Proponents of canine virtue and Sunday School teachers are fond of recounting the loyal vigil of Hachiko, an Akita, for his owner, Professor Hidesamuro Ueno. Every day, the story goes, Hachiko would come to Shibuya Station to greet his master returning from his classes on the train. In May 1925, the professor suffered a sudden cerebral hemorrhage and died, never to return to the same station –or so the story goes.

Undaunted by his repeated failure to appear, Hachiko continued to visit the station and await his master -for the next decade, with a promptness and unfailing faith in his return that has filled out many a sermon or heart-cockle warming.

However, this moving and sentimental tale takes on a new light when it is revealed that Hidesamuro Ueno actually suffered no such sudden and inexplicable illness at  all. Rather, Professor Hidesamuro Ueno had, in fact, cruelly faked is own death for the express purpose of escaping the dog's company, which he felt had grown onerous. Unable to face his dog directly, the perfidious teacher had elected simply to never travel by the same station.

The reality of the narrative becomes still more disheartening when we realize that the dog undoubtedly knew this and consciously used the sentimentality of his vigil to deprive his former master the possibility of ever returning someday to his house as he had originally planned. The professor was forced to take an apartment farther from the University of Tokyo. Eventually the Professor’s absence from home and dog’s persistent vigil caused an enormous loss of face for the Professor, who resigned in disgrace and never returned to Tokyo, ending a promising academic career.

Given these sad, but undeniable facts, we cannot help but consider that this poignant story which originally seemed a parable of undying loyalty, love and sincerity, horrifically is the opposite of all these things, being in actuality a narrative of dissimulation, betrayal, revenge and a bitter contest unto death, where is shown not that the dog may surpass us at our best virtues, but that may equal us at our lowest.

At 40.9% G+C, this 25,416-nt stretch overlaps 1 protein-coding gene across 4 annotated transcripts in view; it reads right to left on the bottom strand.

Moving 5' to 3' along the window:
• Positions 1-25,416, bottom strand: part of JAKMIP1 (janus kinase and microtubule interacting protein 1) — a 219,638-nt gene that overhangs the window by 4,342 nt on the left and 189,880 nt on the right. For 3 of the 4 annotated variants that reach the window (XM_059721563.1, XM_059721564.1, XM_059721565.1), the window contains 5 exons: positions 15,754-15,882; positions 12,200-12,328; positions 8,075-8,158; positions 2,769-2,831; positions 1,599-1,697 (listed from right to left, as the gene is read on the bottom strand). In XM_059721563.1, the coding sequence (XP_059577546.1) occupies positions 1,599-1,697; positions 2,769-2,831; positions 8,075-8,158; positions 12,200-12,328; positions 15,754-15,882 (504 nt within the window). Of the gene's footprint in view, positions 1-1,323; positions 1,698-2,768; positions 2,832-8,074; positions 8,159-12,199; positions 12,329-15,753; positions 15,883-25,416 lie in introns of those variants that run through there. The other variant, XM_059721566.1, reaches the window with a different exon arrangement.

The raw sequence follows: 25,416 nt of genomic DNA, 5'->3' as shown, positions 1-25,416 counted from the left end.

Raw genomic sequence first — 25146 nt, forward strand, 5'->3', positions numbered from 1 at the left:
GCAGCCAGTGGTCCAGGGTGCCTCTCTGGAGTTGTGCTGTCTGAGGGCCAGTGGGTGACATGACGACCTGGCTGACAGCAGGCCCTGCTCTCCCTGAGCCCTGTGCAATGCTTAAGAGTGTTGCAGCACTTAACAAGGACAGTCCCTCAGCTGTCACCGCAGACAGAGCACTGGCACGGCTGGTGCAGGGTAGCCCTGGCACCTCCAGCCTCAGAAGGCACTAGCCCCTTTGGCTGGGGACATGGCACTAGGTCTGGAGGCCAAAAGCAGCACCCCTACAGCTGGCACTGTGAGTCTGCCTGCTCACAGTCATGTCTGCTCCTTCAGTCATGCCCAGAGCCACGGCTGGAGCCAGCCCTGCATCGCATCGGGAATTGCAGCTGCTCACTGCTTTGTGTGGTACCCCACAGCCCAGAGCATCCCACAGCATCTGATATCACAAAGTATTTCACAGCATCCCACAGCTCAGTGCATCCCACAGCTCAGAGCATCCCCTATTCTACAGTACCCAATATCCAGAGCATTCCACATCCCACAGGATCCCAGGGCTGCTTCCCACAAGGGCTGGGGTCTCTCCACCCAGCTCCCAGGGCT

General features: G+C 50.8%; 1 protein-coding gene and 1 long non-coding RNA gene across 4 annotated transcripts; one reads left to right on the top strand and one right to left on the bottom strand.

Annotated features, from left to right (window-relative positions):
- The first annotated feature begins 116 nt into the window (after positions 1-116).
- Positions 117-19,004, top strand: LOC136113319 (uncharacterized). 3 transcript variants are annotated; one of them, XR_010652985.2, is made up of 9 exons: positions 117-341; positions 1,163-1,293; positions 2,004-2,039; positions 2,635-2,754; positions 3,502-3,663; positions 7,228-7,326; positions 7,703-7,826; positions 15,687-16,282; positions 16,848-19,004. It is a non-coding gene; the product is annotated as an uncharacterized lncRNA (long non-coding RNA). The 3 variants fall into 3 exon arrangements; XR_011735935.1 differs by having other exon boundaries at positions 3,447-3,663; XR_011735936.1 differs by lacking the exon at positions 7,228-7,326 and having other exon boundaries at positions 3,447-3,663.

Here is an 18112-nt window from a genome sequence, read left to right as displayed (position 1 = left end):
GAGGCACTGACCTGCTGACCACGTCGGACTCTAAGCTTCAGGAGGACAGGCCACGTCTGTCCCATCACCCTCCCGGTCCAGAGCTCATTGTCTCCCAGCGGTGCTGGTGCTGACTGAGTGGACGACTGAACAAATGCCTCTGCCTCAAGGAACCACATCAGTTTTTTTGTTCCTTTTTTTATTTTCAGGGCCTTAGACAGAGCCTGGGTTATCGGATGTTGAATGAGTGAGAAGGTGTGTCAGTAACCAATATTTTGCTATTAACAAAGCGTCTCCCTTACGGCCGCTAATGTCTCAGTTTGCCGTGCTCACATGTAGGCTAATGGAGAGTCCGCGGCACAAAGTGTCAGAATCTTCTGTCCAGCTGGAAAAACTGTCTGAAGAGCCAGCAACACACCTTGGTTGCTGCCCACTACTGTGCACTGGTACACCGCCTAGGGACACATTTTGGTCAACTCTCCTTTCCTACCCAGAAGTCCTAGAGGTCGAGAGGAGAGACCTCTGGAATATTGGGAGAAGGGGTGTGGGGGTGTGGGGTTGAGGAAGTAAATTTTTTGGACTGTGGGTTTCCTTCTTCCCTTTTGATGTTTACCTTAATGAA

Book: Hachiko, Implacable Shaming Dog


June Lockhart described the television program Lassie as "a fairy tale about people on a farm in which the dog solves all the problems in 22 minutes, in time for the last commercial.”

Invariably these problems revolved around encounters or crises that the boy had, from which the intrepid rough collie was either able to directly extricate or bring appropriate help.

This melodramatic scenario is actually based on fact, but the facts themselves are disturbing.

The fictional Lassie’s rescue of his hapless boy owner and stories like it no doubt have their origin in the story of the unfortunate Lucien and his dog Sultan in post war southwestern France. The boy and the dog had been exploring a series of concealed caves when the boy became trapped in a narrow passage.